Talk to me, “Before Midnight”.


Richard Linklater’s sequel to Before Sunrise and Before Sunset bring us back to the love saga of Celine (Julie Delpy) and Jesse (Ethan Hawke), nine years after our last encounter with the characters. The questions, the anxieties, the doubts any fan had about what happened to the couple in and after Paris are finally revealed, surprisingly not leaving room for criticism.

On the first one, Before Sunrise, Celine and Jesse meet on a train and they spend one day in Vienna getting to know each other before they part, at sunrise, promising to meet again in a determined place, date and time. They never exchange phone numbers, emails, so their only hope and chance of meeting again is to be there at the scheduled date. They are in their early twenties, still trying to figure out who they are.

Before Sunset shows us the characters getting together in Paris after nine years, during Jesse’s book launch party. Celine reads a summary of his book only to discover he wrote about them and she decides to go after him. We also learn that Jesse was stood up at the fatidic reencounter and he is now married, father of a boy. After a day together, talking about the past and what happened with their dreams, Jesse looses his plane to stay with Celine. As the time passes, the characters mature and new problems and dilemmas come to surface in their dialogues, which is where the strength of the movies relies.

In Before Midnight, they are still together, they have twins, but Jesse struggles to say goodbye to his american soon after spending a summer vacation together in Greece. Jesse implies that he would consider moving to Chicago to stay closer to his son, a revelation that is not taken very well by Celine. The drama takes another dimension as it moves from their individual problems, portrayed on the earlier movies, to their complex issues as a couple.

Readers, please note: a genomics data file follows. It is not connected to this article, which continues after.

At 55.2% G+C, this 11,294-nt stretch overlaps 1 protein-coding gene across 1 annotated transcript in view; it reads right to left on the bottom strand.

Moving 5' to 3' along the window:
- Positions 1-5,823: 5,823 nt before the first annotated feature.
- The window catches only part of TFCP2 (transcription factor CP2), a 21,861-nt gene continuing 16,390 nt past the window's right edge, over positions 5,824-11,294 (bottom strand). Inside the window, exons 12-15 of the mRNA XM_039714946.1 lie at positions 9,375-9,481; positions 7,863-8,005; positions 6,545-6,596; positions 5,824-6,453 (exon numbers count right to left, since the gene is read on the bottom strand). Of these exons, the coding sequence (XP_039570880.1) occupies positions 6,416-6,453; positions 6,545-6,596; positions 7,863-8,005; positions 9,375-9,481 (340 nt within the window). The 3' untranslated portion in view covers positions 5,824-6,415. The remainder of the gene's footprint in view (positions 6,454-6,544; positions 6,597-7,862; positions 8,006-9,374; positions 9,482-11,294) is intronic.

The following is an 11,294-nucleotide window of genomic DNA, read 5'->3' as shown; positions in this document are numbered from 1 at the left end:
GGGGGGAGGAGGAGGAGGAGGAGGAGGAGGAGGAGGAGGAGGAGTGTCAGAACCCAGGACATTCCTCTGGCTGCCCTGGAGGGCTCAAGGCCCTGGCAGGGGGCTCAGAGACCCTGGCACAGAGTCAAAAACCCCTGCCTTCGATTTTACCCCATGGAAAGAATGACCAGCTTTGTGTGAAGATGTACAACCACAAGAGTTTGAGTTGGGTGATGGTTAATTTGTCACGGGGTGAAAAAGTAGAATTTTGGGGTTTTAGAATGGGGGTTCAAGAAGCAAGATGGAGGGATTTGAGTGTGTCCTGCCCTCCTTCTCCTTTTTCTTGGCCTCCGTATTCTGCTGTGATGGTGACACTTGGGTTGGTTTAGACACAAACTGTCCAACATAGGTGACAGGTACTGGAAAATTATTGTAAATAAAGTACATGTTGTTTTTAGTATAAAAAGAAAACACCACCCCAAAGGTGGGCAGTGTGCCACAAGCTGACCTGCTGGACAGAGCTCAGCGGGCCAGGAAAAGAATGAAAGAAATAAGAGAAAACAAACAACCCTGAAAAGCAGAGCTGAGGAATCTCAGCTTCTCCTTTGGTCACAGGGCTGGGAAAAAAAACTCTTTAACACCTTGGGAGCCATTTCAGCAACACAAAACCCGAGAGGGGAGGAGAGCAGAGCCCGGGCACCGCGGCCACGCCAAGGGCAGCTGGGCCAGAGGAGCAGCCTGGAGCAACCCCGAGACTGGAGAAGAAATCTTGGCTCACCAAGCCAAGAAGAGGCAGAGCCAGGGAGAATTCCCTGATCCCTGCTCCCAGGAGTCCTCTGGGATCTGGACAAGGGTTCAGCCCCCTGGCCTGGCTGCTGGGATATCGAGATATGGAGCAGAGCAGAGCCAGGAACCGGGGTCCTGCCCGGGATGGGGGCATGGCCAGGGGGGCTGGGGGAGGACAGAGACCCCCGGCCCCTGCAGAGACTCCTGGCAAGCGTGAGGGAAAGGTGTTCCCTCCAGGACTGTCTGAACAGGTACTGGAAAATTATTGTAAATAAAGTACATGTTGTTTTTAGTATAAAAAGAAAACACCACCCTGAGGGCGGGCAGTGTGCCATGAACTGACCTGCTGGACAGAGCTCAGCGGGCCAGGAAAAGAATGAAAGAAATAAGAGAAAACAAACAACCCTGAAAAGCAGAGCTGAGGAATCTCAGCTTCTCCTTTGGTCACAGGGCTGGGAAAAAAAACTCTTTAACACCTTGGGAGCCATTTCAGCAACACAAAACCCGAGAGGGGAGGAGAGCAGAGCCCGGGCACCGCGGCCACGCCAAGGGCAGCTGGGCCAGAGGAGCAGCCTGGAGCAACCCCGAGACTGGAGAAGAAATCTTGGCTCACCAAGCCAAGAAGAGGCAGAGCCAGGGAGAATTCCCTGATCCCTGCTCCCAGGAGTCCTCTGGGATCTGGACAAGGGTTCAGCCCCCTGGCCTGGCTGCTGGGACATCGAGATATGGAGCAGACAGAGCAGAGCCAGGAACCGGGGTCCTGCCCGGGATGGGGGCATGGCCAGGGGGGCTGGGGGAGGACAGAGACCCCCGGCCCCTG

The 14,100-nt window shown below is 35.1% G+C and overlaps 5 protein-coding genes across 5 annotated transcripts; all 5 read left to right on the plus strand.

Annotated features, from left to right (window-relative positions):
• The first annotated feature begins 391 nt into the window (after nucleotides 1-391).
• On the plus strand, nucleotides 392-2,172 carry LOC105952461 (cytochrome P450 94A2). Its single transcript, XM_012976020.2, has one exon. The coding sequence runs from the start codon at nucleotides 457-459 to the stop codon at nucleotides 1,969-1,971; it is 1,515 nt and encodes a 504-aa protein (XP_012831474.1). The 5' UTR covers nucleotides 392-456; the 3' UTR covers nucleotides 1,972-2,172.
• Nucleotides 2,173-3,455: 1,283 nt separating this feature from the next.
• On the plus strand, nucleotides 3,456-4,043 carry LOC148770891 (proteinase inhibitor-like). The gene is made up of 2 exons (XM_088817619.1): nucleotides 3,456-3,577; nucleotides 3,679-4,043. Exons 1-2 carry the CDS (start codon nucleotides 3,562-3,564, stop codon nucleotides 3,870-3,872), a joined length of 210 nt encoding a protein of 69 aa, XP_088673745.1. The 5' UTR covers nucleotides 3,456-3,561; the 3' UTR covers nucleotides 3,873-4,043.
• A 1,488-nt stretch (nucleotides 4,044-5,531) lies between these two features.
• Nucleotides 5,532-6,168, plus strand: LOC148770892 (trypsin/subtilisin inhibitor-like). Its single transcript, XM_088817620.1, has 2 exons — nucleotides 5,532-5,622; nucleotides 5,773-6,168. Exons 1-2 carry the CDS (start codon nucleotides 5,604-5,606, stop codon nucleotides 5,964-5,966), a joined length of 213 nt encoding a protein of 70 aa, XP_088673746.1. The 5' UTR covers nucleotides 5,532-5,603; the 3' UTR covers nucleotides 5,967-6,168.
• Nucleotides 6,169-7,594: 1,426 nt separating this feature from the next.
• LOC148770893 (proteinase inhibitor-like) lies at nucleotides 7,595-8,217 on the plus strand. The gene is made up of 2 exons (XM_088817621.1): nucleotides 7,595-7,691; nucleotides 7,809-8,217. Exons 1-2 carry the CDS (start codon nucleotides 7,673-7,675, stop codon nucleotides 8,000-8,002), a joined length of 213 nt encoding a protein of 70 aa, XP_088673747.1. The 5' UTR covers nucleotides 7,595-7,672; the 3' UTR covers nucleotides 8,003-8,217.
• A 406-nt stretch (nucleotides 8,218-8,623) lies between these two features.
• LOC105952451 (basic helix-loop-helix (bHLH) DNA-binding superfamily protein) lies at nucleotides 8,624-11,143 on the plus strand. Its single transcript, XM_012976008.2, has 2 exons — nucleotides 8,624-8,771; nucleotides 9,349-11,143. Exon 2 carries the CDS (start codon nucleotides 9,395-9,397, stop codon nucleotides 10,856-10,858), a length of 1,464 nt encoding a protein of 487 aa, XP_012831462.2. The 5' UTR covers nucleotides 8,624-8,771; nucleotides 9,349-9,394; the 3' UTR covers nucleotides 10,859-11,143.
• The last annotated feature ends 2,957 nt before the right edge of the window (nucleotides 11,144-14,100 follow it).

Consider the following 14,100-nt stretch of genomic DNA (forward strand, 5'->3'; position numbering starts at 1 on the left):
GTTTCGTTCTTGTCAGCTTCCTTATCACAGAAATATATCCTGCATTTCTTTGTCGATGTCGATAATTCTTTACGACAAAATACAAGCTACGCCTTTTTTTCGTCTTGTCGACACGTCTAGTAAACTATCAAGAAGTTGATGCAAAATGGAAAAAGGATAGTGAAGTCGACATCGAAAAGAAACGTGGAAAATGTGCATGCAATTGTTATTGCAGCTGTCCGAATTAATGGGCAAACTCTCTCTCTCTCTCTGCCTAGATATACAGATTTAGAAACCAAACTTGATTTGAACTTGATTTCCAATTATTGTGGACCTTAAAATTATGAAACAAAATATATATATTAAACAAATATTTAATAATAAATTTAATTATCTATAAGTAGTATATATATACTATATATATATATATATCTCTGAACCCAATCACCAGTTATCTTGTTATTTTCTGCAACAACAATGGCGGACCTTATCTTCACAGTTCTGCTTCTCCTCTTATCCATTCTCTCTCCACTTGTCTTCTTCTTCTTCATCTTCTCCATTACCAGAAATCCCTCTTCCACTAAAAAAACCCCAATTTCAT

It was a particularly good experience to me because my husband happened to be away, backpacking. I am sure he would complain the movie is “all about their conversation”, “there is no action”, “too dramatic”, “too intellectual, too brainy”, stuff like this. As a woman, not necessarily a passionate feminist as Celine, there is no way you won’t relate with some of the characters dilemmas. Just to name one: the constant struggle to have a career and take care of your family, while trying to share some of the responsibilities and duties with your husband or partner.

The recognition of their problems presents the couple with two options: stay or leave. I guess when you put things in perspective, differently than what most fairy tales teach us, sometimes, love is not enough. Love is not a proof of happiness, it doesn’t ensures anything, except, maybe, that somebody cares about you. I say maybe because some people have a disturbingly weird way of showing love, and, let’s face it, in those circumstances you might be better off alone. My point is: if love is not enough to make us happy, is it enough to keep people together? The movie offers a wonderful insight into a couples life and a realistic answer to that question, something a little difficult in movies nowadays.



Leave a Reply

Fill in your details below or click an icon to log in: Logo

You are commenting using your account. Log Out /  Change )

Google+ photo

You are commenting using your Google+ account. Log Out /  Change )

Twitter picture

You are commenting using your Twitter account. Log Out /  Change )

Facebook photo

You are commenting using your Facebook account. Log Out /  Change )

Connecting to %s